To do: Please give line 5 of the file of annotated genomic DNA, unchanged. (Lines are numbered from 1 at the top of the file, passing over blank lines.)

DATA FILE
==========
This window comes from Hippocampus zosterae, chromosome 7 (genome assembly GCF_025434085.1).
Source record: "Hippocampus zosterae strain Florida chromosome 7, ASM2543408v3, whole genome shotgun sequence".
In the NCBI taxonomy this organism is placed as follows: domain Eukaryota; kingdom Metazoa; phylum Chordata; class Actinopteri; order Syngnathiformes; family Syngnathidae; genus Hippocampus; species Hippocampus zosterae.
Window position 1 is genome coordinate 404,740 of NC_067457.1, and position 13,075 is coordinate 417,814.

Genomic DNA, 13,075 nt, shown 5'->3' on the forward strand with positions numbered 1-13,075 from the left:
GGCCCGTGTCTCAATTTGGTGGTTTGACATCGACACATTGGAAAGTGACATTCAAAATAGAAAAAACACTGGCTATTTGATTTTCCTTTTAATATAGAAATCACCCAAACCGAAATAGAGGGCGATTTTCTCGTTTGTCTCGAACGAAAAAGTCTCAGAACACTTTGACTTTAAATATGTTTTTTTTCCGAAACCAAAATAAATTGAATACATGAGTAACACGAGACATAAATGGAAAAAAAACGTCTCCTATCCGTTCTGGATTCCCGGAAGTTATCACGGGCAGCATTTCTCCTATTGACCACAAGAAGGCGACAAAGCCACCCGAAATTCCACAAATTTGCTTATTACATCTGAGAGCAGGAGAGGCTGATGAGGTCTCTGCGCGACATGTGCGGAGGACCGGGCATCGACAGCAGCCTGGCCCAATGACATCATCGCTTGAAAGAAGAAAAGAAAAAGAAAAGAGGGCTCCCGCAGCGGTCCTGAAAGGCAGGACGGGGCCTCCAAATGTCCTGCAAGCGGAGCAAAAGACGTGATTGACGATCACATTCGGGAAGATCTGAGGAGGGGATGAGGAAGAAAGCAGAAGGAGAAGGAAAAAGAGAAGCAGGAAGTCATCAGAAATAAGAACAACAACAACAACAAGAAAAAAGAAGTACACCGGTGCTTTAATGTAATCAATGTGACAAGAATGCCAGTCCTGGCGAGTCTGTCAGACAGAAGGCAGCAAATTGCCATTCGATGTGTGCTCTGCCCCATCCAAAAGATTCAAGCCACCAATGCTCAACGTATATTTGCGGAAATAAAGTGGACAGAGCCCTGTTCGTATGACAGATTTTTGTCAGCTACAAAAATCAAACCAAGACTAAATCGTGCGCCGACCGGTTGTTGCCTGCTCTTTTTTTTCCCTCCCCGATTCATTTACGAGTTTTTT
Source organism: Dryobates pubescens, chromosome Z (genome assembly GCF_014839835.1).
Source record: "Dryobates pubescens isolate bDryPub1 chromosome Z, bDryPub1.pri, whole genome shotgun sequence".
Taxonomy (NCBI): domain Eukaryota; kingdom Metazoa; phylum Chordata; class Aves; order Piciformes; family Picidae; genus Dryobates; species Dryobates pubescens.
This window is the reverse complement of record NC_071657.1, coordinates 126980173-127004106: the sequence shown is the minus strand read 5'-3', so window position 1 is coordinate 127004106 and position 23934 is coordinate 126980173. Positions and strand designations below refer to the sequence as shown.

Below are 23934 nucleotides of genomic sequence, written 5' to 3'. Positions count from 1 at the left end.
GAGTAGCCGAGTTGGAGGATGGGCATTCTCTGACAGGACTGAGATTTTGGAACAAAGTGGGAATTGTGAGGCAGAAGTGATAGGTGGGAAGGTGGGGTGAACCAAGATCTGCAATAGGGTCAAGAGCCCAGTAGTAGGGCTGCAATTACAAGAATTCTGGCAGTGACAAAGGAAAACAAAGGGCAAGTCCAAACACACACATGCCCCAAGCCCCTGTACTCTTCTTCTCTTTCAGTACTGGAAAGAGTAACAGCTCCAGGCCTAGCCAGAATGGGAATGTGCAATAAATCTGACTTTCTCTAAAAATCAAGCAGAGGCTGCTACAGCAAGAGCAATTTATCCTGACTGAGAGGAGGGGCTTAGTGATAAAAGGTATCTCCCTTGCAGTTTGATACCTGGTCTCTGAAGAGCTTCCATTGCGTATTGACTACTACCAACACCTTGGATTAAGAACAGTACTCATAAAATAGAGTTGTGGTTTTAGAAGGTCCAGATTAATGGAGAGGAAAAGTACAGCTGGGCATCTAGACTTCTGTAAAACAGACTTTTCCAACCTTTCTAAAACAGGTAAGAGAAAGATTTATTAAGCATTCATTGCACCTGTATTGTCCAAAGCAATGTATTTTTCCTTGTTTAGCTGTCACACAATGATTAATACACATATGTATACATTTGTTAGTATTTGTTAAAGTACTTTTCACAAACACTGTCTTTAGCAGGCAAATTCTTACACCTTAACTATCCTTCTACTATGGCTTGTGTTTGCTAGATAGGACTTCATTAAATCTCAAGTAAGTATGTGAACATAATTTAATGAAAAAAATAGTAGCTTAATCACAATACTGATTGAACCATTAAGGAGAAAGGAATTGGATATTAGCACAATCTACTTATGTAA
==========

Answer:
Genomic DNA, 13,075 nt, shown 5'->3' on the forward strand with positions numbered 1-13,075 from the left: